PORT AU PRINCE, Haiti, March 20, 2019 (CMC) – President, Jovenel Moise, says he will soon begin the process of selecting a new prime minister for the French-speaking Caribbean Community (CARICOM) country, even as Prime Minister, Jean-Henry Céant, says he does not recognise the decision, on Monday, to force him out of office, following an overwhelming vote in the Lower Chamber of Deputies.
“I inform you, that I will begin consultations with the Parliament, as soon as possible, on the selection of a new Prime Minister, in accordance with Article 137 of the 1987 Constitution, as amended,” Moise wrote, in a letter to the to the Speaker of the Chamber of Deputies, Gary Bodeau.
Céant and his 21-member cabinet will remain in office, as caretakers, until a new prime minister is named.
Under Haitian law, a caretaker prime minister and government can only oversee the country’s day-to-day affairs, and cannot enter into any new contracts.
Céant, a lawyer, had replaced Jack Guy Lafontant, as prime minister, six months ago, following a series of street demonstrations over fuel increases.
But in recent weeks, President Moise has been under pressure, from opposition parties, to step down, over his handling of domestic affairs as well as the use of funds under PetroCaribe — an oil alliance of many Caribbean states, with Venezuela, to purchase oil, on conditions of preferential payment.
In his letter, President Moise acknowledged receiving the information regarding “the decision of the Chamber of Deputies, who dismissed Prime Minister, Jean Henry Céant, following a motion of censure, voted by the Assembly of Deputies, with ninety-three (93) votes “for”, six (6) “against” and three (3) “abstentions”.
But Prime Minister Céant, who was not present when the vote was taken, on Monday, has refused to accept the ruling, insisting that he is still heading a government in office.
He has described the vote as “illegal and unconstitutional”, saying it goes against the republican and parliamentary traditions, given that he was in the Senate, and had informed the President of the Chamber of Deputies of his unavailability.
The Senate, citing the recent arrest of five, armed Americans, last month, and their subsequent release, with the help of the US State Department, had summoned both Céant and his justice minister to its chamber, on Monday.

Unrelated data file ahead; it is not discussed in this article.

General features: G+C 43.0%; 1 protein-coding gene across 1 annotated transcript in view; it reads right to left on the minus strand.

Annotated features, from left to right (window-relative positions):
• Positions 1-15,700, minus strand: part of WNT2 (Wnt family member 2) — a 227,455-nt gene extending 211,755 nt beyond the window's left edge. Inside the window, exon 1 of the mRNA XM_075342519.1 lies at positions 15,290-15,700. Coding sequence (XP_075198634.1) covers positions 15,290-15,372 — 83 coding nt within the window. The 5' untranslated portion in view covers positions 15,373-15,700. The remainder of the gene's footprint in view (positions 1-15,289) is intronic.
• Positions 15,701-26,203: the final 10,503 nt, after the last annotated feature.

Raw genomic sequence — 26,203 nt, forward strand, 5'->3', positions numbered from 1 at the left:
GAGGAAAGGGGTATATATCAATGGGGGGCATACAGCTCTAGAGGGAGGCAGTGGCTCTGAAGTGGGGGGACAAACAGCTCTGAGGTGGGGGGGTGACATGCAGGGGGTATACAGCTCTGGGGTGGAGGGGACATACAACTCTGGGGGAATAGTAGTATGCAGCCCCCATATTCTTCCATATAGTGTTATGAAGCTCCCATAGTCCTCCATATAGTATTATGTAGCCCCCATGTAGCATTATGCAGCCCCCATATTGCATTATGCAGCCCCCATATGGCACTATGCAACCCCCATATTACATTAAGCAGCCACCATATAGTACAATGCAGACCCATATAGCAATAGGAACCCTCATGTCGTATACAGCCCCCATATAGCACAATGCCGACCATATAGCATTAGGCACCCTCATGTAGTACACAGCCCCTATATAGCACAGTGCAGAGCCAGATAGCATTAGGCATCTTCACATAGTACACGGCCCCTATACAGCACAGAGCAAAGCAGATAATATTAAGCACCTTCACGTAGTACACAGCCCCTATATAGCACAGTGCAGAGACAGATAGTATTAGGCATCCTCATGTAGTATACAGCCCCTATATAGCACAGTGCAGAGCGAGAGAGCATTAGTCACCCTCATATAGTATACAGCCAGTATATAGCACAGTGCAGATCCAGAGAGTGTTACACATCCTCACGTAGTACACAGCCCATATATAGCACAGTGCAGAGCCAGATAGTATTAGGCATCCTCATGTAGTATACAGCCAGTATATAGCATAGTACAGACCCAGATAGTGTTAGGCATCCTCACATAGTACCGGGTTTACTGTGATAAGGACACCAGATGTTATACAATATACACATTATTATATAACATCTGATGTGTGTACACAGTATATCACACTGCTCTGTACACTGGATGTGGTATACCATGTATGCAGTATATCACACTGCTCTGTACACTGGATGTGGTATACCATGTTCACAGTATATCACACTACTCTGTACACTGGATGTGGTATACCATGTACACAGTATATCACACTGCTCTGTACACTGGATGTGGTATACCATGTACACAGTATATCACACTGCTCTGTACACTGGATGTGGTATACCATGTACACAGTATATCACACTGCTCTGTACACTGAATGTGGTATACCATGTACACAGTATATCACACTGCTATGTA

Senate President, Carl Murat Cantave, later tweeted that due to the lack of a quorum, the prime minister’s session was being rescheduled for Wednesday.
Céant said that he was going be present in the Senate, yesterday, and that he has been discussing with his team, the appropriate response to give the Chamber of Deputies.
Several Senators, including Youri Latortue, say they still regard Céant as prime minister and that the Senate takes precedence in this matter.
Several other legislators, including Sinal Bertrand, Printemps Bélizaire and Baudelaire Noelsaint, have denounced the vote of censure against Prime Minister Céant, which they described as illegal.
Last month, CARICOM leaders at their inter-sessional summit in St. Kitts-Nevis, “expressed deep concern about the situation, prevailing in Haiti, during the past three weeks, characterized by violent protests, jeopardizing the political, economic and social stability of the country”.
“Heads of Government call upon all stakeholders to prioritise dialogue, as a means to address, peacefully and meaningfully, all relevant issues, and to create the conditions for lasting political stability, essential to the sustainable economic and social development of Haiti,” the CARICOM Heads said.
The Guyana-based CARICOM Secretariat was expected to issue a statement, on Tuesday, on the latest developments in Haiti.